Sci Am. Aug;(2) Antichaos and adaptation. Kauffman SA(1). Author information: (1)University of Pennsylvania, School of Medicine. Erratum in . English[edit]. Etymology[edit]. anti- + chaos, coined by Stuart Kauffman in Antichaos and Adaptation (published in Scientific American, August ). Antichaos and Adaptation Biological evolution may have been shaped by more than just natural selection. Computer models suggest that.

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Some Boolean functions turn elements on more often than off or vice versa.

These expectations are met by real genetic systems. Our results, too, adaaptation that the transition between chaos and order may be an attractor for the evolutionary dynamics of networks performing a range of simple and complex tasks.

The analogy should not be interpreted too literally, of course: That stable core of elements is identical in almost all the attractors.

Antichaos and Adaptation – Stuart Alan Kauffman – Google Books

Given that interpretation, the spontaneous order arising in networks with low connectivity and araptation Boolean functions sets up several predictions about real biological systems.

On the face of it, the idea is plausible. In canalizing networks, order emerges because a large fraction of the binary elements falls ahd a stable, frozen state. The discovery of antichaos in biology began more than 20 years ago with my efforts to understand mathematically how a fertilized egg differentiates into multitudes of cell types.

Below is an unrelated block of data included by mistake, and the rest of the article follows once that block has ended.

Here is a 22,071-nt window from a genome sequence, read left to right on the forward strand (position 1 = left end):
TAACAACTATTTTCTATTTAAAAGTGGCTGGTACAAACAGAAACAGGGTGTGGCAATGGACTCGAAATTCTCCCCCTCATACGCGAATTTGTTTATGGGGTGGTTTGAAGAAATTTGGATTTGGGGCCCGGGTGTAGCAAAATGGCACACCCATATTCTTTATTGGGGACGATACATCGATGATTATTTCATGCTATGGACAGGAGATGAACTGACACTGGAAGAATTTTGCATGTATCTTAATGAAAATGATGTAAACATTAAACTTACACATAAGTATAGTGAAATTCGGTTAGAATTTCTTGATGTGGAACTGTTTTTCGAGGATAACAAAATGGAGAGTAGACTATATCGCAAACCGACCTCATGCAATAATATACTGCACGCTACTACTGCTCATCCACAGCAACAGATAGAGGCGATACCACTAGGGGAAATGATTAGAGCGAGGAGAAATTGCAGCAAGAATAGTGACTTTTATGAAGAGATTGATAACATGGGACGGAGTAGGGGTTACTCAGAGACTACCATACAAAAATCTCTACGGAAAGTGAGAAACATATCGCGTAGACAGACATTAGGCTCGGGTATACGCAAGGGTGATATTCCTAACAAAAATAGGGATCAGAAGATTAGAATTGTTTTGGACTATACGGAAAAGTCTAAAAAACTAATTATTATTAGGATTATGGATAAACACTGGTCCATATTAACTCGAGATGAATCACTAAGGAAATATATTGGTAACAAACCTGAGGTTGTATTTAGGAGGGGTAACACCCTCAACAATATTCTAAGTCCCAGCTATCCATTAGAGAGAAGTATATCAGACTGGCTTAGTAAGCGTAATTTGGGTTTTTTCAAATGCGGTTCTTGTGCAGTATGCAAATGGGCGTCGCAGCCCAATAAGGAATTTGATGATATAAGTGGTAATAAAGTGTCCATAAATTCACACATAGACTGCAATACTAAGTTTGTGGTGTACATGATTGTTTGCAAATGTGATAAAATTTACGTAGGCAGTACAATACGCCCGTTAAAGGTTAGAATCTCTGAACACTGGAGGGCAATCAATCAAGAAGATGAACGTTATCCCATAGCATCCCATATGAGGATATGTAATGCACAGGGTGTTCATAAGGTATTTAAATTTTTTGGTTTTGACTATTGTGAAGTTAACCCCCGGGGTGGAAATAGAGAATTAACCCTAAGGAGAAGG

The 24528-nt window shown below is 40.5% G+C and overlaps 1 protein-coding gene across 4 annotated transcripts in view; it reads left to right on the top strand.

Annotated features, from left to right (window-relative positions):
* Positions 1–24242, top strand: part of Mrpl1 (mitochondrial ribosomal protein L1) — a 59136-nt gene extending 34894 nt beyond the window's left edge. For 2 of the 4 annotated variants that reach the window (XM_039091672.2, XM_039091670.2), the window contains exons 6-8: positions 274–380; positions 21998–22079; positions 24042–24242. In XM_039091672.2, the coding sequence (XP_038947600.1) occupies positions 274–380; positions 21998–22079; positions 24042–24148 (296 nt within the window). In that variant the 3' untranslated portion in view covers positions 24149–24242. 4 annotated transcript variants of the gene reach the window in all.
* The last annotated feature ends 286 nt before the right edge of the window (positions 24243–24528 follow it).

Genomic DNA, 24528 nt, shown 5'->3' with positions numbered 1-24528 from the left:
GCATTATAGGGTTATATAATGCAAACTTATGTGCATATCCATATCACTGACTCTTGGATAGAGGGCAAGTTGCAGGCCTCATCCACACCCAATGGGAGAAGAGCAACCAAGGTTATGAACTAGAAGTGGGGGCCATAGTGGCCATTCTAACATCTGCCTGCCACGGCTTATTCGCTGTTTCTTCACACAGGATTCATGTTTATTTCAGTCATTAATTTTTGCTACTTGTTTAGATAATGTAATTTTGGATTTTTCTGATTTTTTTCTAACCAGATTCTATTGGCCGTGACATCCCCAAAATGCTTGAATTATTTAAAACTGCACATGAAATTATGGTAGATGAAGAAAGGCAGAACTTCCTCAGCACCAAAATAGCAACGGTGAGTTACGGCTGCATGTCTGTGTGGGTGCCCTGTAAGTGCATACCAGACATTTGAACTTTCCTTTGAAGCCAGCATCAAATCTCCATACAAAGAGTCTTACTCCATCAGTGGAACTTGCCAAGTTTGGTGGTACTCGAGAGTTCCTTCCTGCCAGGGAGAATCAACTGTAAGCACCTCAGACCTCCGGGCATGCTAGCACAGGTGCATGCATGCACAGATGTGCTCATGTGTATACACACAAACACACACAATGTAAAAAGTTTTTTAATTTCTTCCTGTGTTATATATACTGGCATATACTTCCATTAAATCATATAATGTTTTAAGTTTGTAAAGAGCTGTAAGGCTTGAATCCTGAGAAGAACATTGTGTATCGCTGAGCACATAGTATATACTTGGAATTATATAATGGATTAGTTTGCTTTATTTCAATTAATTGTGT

If one were to examine a network ofelements, each receiving two inputs, anticchaos wiring diagram would be a wildly complex scramble. All living things are highly ordered systems: A system with elements and states, for example, would have only about 74 different patterns of behavior.

The activity of any one gene is directly regulated by fairly few other genes or gene products, and certain rules govern their interactions. The expected number of state cycles antichwos the number of elements divided by the logarithmic constant e.

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These characteristics inspired Langton to suggest that parallel-processing networks poised at the edge of chaos might be capable of extremely complex computations.

Highly chaotic networks adqptation be so disordered that control of complex behaviors would be hard to maintain. Like minimal perturbations, structural perturbations can cause damage, and networks may vary in their stability against them. If a cell type is an attractor, then it cannot be altered by most perturbations: Minimal perturbations in those systems cause avalanches of damage that can alter the behavior of most of the unfrozen elements.

Antichaos and adaptation.

If we assume that the number of genes is proportional to the amount of DNA in a cell, then humans should have aboutgenes and cell types. An OR function for two inputs, for example, will turn an element on in response to three out of the four possible combinations of binary adaptstion. Traditional statistical mechanics, in contrast, averages over all the possible states of a single system.